Scanlon Hugh

Hugh Scanlon


Hugh Parr Scanlon was born on 26th October 1913 in Melbourne, Australia, to parents who had emigrated from Britain. His mother brought him to Britain at the age of two after she was widowed. His grandparents were members of both the Labour Party and the Co-op and they involved him in weekend educational schools from the age of 16. At the age of 11, he became an apprentice instrument maker at an engineering firm in Salford.

He joined his union, the Amalgamated Engineering Union (AEU), there and went on to work at the Metropolitan-Vickers engineering plant at Trafford Park.  At the age of 23, Scanlon became a shop steward and joined the Communist Party, which had an enormous branch at the Metro-Vick, as it was familiarly called. He later attained the position of convener for the plant. Scanlon once said that: “To be a Marxist (and a union official means) that you see the trade union movement as a means to an end, not an end in itself." During the Spanish Civil War, he was one of those who gave his labour free outside of work time to convert old lorries into ambulances. In 1945, he stood for election as a Communist candidate in Stretford.


He was elected AEU divisional organiser in 1947 but left the Party in 1954, seemingly with few differences at stake. He continued to operate within the Communist-led leadership of Manchester AEU. In 1963, he was elected to the union's executive council. Then, in 1968, he was successful as a broad left candidate for the AEU Presidency, then the unqualified leadership position of the union, which would become the AUEW in the early 1970s.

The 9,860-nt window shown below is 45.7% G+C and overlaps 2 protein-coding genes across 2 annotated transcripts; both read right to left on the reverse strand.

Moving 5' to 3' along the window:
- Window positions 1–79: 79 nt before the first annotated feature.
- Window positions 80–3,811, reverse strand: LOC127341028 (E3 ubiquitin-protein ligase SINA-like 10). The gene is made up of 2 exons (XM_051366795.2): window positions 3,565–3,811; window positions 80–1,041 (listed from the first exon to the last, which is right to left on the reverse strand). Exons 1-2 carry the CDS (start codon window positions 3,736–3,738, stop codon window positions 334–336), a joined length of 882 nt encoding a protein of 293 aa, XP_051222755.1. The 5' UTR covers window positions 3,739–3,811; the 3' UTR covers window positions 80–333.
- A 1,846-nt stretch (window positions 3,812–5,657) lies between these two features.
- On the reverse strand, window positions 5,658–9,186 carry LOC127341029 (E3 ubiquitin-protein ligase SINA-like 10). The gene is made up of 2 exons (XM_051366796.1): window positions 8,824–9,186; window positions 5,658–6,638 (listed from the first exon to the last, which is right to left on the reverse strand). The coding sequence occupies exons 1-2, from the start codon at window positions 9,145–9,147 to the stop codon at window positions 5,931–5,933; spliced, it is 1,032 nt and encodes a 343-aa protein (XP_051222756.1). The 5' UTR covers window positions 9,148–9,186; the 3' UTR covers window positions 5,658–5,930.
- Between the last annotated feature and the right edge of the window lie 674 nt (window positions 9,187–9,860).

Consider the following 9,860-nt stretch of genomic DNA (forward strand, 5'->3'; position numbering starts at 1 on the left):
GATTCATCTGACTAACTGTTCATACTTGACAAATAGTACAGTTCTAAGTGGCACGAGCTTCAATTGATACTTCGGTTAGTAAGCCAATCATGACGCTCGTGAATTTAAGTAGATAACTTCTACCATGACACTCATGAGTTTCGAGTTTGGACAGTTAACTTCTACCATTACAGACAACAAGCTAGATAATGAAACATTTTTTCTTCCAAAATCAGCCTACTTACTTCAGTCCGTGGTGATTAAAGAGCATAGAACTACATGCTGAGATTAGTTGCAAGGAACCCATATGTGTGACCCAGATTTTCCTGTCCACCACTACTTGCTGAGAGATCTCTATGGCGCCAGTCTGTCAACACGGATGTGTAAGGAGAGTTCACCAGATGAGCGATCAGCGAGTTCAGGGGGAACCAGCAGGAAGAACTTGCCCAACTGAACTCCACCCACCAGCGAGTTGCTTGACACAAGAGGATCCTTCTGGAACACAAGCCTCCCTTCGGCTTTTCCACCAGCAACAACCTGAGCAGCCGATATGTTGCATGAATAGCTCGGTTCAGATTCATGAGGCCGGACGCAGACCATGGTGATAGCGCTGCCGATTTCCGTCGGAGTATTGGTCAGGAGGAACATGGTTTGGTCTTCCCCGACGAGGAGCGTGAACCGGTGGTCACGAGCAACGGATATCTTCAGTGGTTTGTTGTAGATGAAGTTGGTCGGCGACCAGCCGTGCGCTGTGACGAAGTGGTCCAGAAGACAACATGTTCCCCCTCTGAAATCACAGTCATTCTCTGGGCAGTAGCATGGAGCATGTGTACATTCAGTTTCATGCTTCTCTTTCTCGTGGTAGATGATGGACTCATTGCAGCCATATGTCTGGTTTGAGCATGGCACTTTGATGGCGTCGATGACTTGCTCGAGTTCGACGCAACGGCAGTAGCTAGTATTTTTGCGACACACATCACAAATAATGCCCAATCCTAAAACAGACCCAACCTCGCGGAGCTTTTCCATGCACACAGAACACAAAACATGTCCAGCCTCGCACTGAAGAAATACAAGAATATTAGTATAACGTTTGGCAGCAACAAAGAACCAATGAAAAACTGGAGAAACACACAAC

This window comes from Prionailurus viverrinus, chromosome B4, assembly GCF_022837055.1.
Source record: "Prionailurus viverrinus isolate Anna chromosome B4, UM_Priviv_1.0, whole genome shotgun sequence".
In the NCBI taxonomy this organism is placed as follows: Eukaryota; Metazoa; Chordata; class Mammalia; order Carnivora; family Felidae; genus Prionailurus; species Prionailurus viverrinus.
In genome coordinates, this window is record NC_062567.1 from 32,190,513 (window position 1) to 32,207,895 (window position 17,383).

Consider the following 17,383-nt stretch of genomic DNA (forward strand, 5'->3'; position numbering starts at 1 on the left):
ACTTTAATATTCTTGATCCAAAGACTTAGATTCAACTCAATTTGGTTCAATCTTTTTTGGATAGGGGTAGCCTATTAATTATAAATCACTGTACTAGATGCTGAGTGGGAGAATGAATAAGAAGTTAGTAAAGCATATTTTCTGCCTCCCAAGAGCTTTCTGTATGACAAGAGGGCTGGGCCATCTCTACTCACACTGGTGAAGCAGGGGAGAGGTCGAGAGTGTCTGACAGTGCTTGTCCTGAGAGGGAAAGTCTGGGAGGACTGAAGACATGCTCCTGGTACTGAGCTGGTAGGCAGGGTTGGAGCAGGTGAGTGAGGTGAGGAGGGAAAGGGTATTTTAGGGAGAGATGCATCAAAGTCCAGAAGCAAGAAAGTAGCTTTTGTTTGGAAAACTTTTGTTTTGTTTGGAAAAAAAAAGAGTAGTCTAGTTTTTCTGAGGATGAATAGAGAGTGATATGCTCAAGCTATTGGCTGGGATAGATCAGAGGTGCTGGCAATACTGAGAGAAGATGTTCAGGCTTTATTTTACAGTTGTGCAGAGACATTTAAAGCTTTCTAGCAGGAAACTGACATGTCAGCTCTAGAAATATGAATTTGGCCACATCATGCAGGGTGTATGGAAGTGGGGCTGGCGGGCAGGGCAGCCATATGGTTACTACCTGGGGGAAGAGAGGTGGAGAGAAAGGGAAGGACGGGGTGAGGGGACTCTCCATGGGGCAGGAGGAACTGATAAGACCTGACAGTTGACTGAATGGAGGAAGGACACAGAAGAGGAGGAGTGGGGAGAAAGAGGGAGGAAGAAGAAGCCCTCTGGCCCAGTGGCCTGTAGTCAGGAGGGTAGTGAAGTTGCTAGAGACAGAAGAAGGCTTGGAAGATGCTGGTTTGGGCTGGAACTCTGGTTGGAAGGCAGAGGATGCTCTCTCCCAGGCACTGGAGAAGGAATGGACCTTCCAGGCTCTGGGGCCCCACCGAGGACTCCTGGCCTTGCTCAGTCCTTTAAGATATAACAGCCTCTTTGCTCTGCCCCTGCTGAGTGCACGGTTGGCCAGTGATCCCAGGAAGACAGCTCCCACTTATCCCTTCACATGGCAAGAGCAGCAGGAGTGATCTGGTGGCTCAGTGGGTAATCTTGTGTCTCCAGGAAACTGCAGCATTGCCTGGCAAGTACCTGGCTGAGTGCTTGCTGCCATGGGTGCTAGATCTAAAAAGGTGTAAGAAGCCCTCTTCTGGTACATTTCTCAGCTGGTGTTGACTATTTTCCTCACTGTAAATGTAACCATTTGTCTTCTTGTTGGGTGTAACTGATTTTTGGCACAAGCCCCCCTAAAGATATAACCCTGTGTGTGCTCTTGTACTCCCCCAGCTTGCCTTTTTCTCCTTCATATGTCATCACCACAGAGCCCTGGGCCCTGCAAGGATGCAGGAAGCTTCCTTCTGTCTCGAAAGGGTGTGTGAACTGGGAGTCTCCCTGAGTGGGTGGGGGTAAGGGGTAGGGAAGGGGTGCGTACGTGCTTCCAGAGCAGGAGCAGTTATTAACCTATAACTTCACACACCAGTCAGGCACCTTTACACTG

With TGWU leader, Jack Jones, he was widely known as being major obstacles to right-wing ideas to restrict the power of the unions. Labour prime minister Harold Wilson, once famously told him to "get your tanks off my lawn".


When Labour returned to office in 1974, Scanlon and Jones acted as go-betweens for Labour, communicating between Labour's leadership and the unions. They were the prime movers within the union movement of the Social Contract which introduced strict wage controls and limits on strike action.  This role led to Scanlon (and Jones also) being targeted by the British security forces from 1966 to 1977, when Scanlon retired.


In 1975, he was refused security clearance to join the then state-owned British Gas Board, although this was later relented upon.  Two years later, he was prevented from becoming chairman of British Shipbuilders because MI5 advised that he should not see documents marked "confidential" or above.  Even so, to great surprise, he accepted appointment to the House of Lords in 1979, taking the title Baron Scanlon, of Davyhulme in the County of Greater Manchester.  Baron Scanlon died on 27th January 2004, aged 90.


Sources include: Guardian 28th January 2004

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